30. 30. Thread Contention
  31. 31. What is "Thread dump“ ? Thread dump" basically gives you information on what each of the thread in the VM is doing at any given point of time. Java's thread dumps are vital for server debugging. It helps us to identify  Performance Related issues  Deadlock (System Locks)  Timeout Issues  Systems stops processing Traffic Thread dumps
  32. 32. The thread dump consists of the thread stack, including thread state, for all Java threads in the virtual machine. The header line contains the following information about each thread: Thread name Indication if the thread is a daemon thread Thread priority ( prio) Thread ID ( tid), which is the address of a thread structure in memory ID of the native thread ( nid) Thread state: Indicates what the thread was doing at the time of the thread dump Address range,: Estimate of the valid stack region for the thread "DestroyJavaVM" prio=10 tid=0x00030400 nid=0x2 waiting on condition [0x00000000..0xfe77fbf0] java.lang.Thread.State: RUNNABLE "Thread2" prio=10 tid=0x000d7c00 nid=0xb waiting for monitor entry [0xf36ff000..0xf36ff8c0] java.lang.Thread.State: BLOCKED (on object monitor) at Deadlock$DeadlockMakerThread.run(Deadlock.java:32) - waiting to lock <0xf819a938> (a java.lang.String) - locked <0xf819a970> (a java.lang.String) "Low Memory Detector" daemon prio=10 tid=0x000c7800 nid=0x8 runnable [0x00000000..0x00000000] java.lang.Thread.State: RUNNABLE Thread Dumps
  33. 33. Thread Dumps
  34. 34. Thread Contention Issues
  35. 35. public class TestThread { public static Object Lock1 = new Object(); public static Object Lock2 = new Object(); public static void main(String args[]) { ThreadDemo1 T1 = new ThreadDemo1(); ThreadDemo2 T2 = new ThreadDemo2(); T1.start(); T2.start(); } private static class ThreadDemo1 extends Thread { public void run() { synchronized (Lock1) { System.out.println("Thread 1: Holding lock 1..."); try { Thread.sleep(10); } catch (InterruptedException e) {} } } } private static class ThreadDemo2 extends Thread { public void run() { synchronized (Lock2) { System.out.println("Thread 2: Holding lock 2..."); try { Thread.sleep(10); } catch (InterruptedException e) {} System.out.println("Thread 2: Waiting for lock 1..."); synchronized (Lock1) { System.out.println("Thread 2: Holding lock 1 & 2..."); } } } } } Thread DeadLock: example code
  36. 36. Monitor the threads while application is running and if you notice few threads in Monitor state, take a thread dump. Thread DeadLock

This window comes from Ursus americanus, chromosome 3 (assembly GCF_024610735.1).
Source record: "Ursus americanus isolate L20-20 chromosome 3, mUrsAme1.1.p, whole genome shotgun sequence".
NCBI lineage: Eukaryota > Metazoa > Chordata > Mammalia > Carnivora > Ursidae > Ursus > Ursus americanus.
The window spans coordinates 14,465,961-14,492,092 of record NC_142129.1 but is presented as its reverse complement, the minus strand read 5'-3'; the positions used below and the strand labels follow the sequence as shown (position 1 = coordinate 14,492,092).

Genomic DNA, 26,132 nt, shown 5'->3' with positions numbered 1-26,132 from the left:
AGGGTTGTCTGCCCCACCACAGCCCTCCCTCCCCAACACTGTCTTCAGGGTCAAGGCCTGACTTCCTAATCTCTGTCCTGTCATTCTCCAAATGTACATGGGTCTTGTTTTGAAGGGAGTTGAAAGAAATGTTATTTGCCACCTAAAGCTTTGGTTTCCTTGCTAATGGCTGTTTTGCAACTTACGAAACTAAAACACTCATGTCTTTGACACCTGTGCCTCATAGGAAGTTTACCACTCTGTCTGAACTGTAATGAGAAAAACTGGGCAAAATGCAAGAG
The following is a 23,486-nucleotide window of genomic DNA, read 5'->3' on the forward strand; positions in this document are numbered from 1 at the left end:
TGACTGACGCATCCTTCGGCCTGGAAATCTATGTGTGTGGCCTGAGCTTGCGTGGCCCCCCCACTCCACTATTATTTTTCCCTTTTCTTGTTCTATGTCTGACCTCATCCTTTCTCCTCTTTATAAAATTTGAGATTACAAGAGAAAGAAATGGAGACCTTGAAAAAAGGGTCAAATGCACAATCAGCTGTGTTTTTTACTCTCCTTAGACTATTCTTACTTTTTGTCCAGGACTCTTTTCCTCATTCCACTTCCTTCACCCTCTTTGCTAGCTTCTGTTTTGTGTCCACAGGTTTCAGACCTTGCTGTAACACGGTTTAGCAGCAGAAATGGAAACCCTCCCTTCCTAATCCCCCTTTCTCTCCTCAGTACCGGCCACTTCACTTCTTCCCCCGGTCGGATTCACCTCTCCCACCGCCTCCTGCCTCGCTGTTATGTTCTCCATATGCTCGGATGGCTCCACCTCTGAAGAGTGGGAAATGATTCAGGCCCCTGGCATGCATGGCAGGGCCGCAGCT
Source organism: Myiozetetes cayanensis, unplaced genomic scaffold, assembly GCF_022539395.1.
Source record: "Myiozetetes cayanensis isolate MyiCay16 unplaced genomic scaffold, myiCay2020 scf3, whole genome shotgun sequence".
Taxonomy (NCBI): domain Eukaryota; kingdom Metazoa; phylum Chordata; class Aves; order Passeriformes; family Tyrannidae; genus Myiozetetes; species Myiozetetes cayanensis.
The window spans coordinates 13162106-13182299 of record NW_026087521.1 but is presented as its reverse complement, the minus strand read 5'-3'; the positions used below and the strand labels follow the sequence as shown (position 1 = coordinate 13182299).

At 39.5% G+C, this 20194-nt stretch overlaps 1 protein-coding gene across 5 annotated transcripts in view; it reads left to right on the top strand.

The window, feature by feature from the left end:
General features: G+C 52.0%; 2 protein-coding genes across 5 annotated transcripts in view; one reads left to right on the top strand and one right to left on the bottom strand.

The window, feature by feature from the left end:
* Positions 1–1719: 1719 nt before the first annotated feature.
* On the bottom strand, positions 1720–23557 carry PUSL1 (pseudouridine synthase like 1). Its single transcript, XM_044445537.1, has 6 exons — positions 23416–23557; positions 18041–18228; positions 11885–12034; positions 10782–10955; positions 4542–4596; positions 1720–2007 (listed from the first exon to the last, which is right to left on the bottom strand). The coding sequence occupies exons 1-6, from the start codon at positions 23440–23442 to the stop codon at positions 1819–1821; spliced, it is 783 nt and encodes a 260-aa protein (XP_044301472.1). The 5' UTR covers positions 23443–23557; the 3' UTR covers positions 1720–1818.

37. 37. Thread DeadLock
  38. 38. JDK tools for performance diagnosis • VisualVM • Btrace • Visualgc Plugin • jhat • jmap • jconsole • jstat • jps • jstack • Jstatd Daemon
  39. 39. Java Standard Edition 7 Documentation
  40. 40. Java VisualVM (swiss army knife for JVM process monitoring and tracing) Java VisualVM is an utility that can generate and analyze heap dumps, track down memory leaks, perform and monitor garbage collection, and perform lightweight memory and CPU profiling. There are host of standard Java VisualVM plug-ins available which can expand its existing functionality. E.g: Jconsole, VisualGC etc For example, most of the functionality of the JConsole tool is available via the MBeans tab and the JConsole plug-in wrapper tab
  41. 41. Java VisualVM features: • View a list of local and remote Java applications. • View application configuration and runtime environment data: PID, host, main class, arguments passed to the process, JVM version, JDK home, JVM flags, JVM arguments, system properties etc. • Monitor application memory consumption, running threads, and loaded classes. • Trigger Garbage Collection. • Create a heap dump. Multiple views: summary, by class, by instance and also save the heap dump. • Profile application performance or analyze memory allocation (for local applications only) and save the profiling data. • Create thread dump (stack trace of the application's active threads). • Analyze applications offline, by taking application snapshots. • Get additional plug-ins contributed by the community.
  42. 42. Display local and remote Java applications. VisualVM automatically detects and lists locally and remotely running Java applications (jstatd must be running on the remote host). This way you can easily see what Java applications are running on your system or check if a remote J2EE server process is alive. Display application configuration and runtime environment For each application VisualVM shows basic runtime information: PID, main class, arguments passed to java process, JVM version, JDK home, JVM flags and arguments and system properties. Monitor application performance and memory consumption. VisualVM monitors application CPU usage, GC activity, heap and permanent generation memory, number of loaded classes and running threads. You can easily detect suspicious memory consumption and take an action - invoke garbage collection in the application or take a heap dump and browse the contents of application heap. Monitor application threads. All threads running in a Java process are displayed in a timeline and table. You can track thread activity and uncover inefficient patterns. Profile application performance or analyze memory allocation. VisualVM includes a built-in application profiler which can visualize where most of the time is being spent or which objects consume most of the memory. VisualVM features